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Principally it refers to the movement and interaction of the earth's lithosphere. A cross section of the earth reveals a crust with a complex pattern of interlocked and interactive plates. These plates derive their name from the Conservative plate margins continental or oceanic environment that they underlay.
These plates make up the earth's crust. In total there are seven major plates and a further six large regional plates. In reality, there are many other complex fault zones and micro-plate boundaries that are active and as a result produce geological events.
Below the crust is kilometers of mantle. Finally, deeper within the Earth's structure is the core which is distinguished by two distinct sections; a liquid outer core and a solid crystal inner core.
The Crust The crust is the outermost layer of the earth.
It is composed of a mixture of silicate-rich igneous rocks. In addition there are some metamorphic and sedimentary rocks. Oceanic crust is thinner in comparison to continental crust about 8 kilometers thick compared to kilometers and forms at divergent boundaries constructive.
Locally, the crust is metamorphosed by high-temperature fluids. Because ocean crust forms at ocean ridges and is normally subducted within a few hundred million years, the earth's oceans contain no oceanic crust older than Ma. Continental crust is a mixture of igneous, metamorphic, and sedimentary rocks that is highly variable in age and composition.
It extends from the base of the crust to the outer core and is approximately kilometers in depth. The mantle consists of igneous low-silicate content rock, rich in iron and magnesium. The chemical composition of the mantle remains relatively constant throughout, but it is so thick that it is subjected to a wide range of temperature and pressure.
These differences have helped establish a classification within the mantle.
In general terms we can distinguish the upper and the lower mantle. As depth increases, the physical properties of the mantle change, and so does its behavior. It goes from rigid in the uppermost mantle down to km to plastic and partially molten only a very small percentage is actually molten in the upper part of the lower mantle and back to being fairly rigid but still plastic in the lower mantle.
Two further zones should be stated. The very upper section of the mantle is known as the lithosphere but this also includes the crust.
Below the lithosphere and extenidng to the margin of the lower mantle is the asthenosphere. UCL The core is primarily a mixture of iron and nickel metals, with a little sulfur. The inner core is a crystalline solid with this composition, whereas the outer core is a liquid. The core is approximately kilometers in depth.Plate tectonics (from the Late Latin tectonicus, from the Greek: τεκτονικός "pertaining to building") is a scientific theory describing the large-scale motion of seven large plates and the movements of a larger number of smaller plates of the Earth's lithosphere, since tectonic processes began on Earth between 3 and billion years metin2sell.com model builds on the concept of continental.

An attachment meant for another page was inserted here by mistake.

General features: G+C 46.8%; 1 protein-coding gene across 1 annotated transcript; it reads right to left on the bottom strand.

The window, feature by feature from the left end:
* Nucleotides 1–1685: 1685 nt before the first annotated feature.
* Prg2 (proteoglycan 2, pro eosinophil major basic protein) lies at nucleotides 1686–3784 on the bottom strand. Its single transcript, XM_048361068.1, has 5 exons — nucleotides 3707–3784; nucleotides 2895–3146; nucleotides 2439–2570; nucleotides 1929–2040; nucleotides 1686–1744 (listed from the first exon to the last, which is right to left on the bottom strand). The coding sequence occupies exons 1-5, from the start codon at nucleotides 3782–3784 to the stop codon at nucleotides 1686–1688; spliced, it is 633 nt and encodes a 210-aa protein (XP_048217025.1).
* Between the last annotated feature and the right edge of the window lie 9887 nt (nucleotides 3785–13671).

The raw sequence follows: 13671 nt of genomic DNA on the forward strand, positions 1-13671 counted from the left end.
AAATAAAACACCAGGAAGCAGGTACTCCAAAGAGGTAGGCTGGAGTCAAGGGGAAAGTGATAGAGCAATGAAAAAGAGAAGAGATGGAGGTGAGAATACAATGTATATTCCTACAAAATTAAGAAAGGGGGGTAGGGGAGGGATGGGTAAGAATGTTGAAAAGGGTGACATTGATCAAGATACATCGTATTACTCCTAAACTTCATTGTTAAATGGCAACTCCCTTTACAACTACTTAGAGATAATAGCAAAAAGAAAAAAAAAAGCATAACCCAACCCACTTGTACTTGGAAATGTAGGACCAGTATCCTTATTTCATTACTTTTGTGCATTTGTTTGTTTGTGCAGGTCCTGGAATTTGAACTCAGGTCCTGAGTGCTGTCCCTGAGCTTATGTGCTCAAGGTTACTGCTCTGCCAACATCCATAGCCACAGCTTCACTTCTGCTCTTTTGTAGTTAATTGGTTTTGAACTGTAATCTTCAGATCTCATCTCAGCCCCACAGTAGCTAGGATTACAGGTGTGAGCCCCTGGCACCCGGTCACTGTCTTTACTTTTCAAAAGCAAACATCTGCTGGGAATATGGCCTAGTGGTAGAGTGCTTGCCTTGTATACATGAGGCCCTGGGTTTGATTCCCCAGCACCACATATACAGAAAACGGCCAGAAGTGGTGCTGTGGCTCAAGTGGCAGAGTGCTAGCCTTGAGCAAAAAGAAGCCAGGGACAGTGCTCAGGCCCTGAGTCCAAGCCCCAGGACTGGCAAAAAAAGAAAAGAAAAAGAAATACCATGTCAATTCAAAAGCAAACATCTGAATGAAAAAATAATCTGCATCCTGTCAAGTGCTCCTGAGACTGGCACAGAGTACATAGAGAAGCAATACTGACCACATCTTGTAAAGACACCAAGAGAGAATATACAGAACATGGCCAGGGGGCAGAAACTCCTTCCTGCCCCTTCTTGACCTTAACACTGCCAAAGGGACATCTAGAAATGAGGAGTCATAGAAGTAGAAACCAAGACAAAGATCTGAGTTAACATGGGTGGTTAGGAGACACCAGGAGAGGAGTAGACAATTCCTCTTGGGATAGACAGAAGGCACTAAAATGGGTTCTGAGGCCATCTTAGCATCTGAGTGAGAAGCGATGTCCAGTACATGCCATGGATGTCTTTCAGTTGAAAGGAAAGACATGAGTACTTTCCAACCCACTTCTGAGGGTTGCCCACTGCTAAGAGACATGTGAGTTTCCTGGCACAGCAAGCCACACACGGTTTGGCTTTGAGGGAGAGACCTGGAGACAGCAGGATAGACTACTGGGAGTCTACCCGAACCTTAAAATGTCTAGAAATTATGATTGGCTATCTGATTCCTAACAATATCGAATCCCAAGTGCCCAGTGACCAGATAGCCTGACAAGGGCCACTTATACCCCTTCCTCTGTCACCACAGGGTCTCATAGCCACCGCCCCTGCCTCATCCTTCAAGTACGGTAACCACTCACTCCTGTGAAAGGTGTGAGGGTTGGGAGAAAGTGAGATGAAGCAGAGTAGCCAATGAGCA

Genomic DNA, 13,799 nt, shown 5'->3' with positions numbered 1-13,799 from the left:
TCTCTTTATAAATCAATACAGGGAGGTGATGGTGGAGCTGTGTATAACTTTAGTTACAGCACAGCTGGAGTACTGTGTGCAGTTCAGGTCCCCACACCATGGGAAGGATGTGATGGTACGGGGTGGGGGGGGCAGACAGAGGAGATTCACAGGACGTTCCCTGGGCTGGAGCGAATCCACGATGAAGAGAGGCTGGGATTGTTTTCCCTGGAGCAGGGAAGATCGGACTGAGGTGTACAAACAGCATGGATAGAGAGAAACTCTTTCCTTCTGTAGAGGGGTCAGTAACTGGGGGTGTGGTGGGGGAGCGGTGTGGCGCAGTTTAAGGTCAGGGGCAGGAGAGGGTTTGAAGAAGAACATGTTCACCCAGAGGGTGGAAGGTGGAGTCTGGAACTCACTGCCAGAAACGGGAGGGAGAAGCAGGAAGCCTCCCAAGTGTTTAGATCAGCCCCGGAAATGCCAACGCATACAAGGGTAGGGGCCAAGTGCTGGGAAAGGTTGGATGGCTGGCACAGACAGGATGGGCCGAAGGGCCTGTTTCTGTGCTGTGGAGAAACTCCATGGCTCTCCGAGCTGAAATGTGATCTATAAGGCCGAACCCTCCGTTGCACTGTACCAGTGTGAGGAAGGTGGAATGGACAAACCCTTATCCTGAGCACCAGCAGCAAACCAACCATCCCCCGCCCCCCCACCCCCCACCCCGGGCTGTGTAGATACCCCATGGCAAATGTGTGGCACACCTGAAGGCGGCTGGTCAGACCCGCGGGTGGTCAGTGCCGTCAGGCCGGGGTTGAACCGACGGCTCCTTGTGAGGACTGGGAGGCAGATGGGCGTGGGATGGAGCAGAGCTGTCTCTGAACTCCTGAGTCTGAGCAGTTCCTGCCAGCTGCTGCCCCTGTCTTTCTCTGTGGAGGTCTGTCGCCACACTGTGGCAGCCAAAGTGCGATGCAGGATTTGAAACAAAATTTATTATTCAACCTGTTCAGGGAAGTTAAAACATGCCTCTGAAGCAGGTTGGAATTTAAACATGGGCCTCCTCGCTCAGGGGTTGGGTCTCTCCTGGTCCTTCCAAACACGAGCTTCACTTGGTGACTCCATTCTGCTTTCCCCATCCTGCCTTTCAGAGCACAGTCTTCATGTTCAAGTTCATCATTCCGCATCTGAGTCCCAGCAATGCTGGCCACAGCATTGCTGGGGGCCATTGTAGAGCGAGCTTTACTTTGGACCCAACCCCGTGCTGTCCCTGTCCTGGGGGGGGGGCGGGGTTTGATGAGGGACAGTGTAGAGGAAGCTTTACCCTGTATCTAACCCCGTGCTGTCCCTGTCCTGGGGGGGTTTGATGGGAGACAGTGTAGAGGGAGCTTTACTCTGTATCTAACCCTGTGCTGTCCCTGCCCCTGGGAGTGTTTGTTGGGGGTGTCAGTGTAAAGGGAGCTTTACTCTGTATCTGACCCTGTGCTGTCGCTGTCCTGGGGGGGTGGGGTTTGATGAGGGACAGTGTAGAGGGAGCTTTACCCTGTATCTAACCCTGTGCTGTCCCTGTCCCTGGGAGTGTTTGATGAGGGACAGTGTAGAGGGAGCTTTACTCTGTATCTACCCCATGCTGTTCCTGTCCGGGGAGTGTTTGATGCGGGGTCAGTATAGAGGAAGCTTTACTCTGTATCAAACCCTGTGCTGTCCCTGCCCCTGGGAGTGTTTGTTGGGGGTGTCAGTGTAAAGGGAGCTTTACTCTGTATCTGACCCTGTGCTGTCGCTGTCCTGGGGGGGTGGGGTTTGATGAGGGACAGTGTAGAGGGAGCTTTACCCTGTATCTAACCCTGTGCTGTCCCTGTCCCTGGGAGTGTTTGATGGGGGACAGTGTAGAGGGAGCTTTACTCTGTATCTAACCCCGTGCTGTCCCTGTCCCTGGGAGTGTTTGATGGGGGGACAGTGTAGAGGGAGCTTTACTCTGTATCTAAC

Lithospheric plates: forces acting at plate margins. Other forces that act on plates must be generated at their boundaries. These forces push from the ridge, drag the plates down at the trenches, or act along the sides of plates at conservative boundaries (Figure 28).
How do Conservative Plate Margins Occure? When two plates move parallel to each other, either in different directions, or one plate moving by faster than another.
Which of these is an example of a Conservative Plate Margin? Purpose: In the musculoskeletal system, structure dictates function and the development of pathology. Interpreting wrist structure is complicated not only by the existence of multiple joints and ligamentous structures but also by variability in bone shapes and anatomical patterns.
An online resource from the Geological Society, outlining the three types of plate boundary and the activity that characterises them. Plate tectonics: Plate tectonics, theory dealing with the dynamics of Earth’s outer shell that revolutionized Earth sciences by providing a uniform context for understanding mountain-building processes, volcanoes, and earthquakes as well as the evolution of Earth’s surface and reconstructing its past continents and oceans.